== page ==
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Review: Sports legends dissect what made them the best in documentary 'Search of Greatness'

Review: Sports legends dissect what made them the best in documentary 'Search of Greatness'
Wayne Gretzky in a scene from the movie "In Search of Greatness." Credit: AOS (AOS)

The urge to quantify excellence, to crack it open and define it, is why so many sports fanatics focus on numbers and data. But Gabe Polsky’s documentary “In Search of Greatness,” a worshipful big-think built around original, what-made-you-tick interviews with hockey’s “The Great One” Wayne Gretzky, football legend Jerry Rice, and soccer god Pele, sees a more helpful conversation in examining creative freedom, behavior, non-conformity, and philosophy.

There’s an open bemoaning of our current vogue for leeching the fun out of an athletically driven child’s playtime, and systematizing the search for the next greats through overscheduling, roteness, and slavishness to statistics. These superstars don’t deny the parts played by luck, ability, practice, and great coaching, but what’s also clear to them is how important it was to keep alive their playful desire, imagination (Gretzky would watch hockey games and trace where the puck traveled on a piece of paper), and sense of personal style when it came to maximizing gametime prowess.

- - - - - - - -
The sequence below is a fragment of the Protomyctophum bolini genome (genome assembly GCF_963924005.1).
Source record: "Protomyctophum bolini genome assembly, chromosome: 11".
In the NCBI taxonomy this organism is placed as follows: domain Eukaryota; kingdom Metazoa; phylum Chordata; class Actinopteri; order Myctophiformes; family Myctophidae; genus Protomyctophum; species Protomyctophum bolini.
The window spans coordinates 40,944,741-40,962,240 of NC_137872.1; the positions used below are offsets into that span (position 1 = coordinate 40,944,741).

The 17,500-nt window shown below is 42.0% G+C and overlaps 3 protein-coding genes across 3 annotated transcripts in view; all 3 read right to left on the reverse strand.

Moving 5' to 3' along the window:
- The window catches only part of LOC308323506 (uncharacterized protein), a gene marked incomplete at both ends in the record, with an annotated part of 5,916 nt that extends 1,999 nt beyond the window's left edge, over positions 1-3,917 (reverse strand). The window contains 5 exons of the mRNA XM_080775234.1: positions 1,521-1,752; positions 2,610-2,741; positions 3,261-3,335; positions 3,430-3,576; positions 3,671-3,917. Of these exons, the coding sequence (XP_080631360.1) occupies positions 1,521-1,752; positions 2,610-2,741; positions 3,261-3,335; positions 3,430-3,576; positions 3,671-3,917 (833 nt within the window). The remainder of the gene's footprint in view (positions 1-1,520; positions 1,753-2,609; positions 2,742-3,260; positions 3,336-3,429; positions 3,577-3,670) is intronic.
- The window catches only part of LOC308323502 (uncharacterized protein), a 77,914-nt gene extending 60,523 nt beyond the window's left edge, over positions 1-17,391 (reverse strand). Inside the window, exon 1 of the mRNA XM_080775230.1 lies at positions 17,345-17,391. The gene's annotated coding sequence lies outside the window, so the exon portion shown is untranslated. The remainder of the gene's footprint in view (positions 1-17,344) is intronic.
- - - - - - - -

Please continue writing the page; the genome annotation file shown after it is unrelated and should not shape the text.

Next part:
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Further proof comes from the snapshots afforded Muhammad Ali, Serena Williams, Michael Jordan and Roger Federer — figures we speak on in artistic terms as much as athletic ones. As for Polsky’s own directorial style, it’s breathlessly, haphazardly eccentric, a little too prone to the clichés sports docs use to pump up our adrenaline. But his subjects — kings of the puck, the pigskin and the pitch — are engagingly self-analytical and honest, particularly Gretzky, who acknowledges athletes today are bigger and better than in his time, then adds with a knowing smile, “but that doesn’t make them smarter.”

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‘In Search of Greatness’

Rated: PG-13, for brief language and some partial nudity

Running time: 1 hour, 15 minutes

Playing: Starts Nov. 2, AMC Century City

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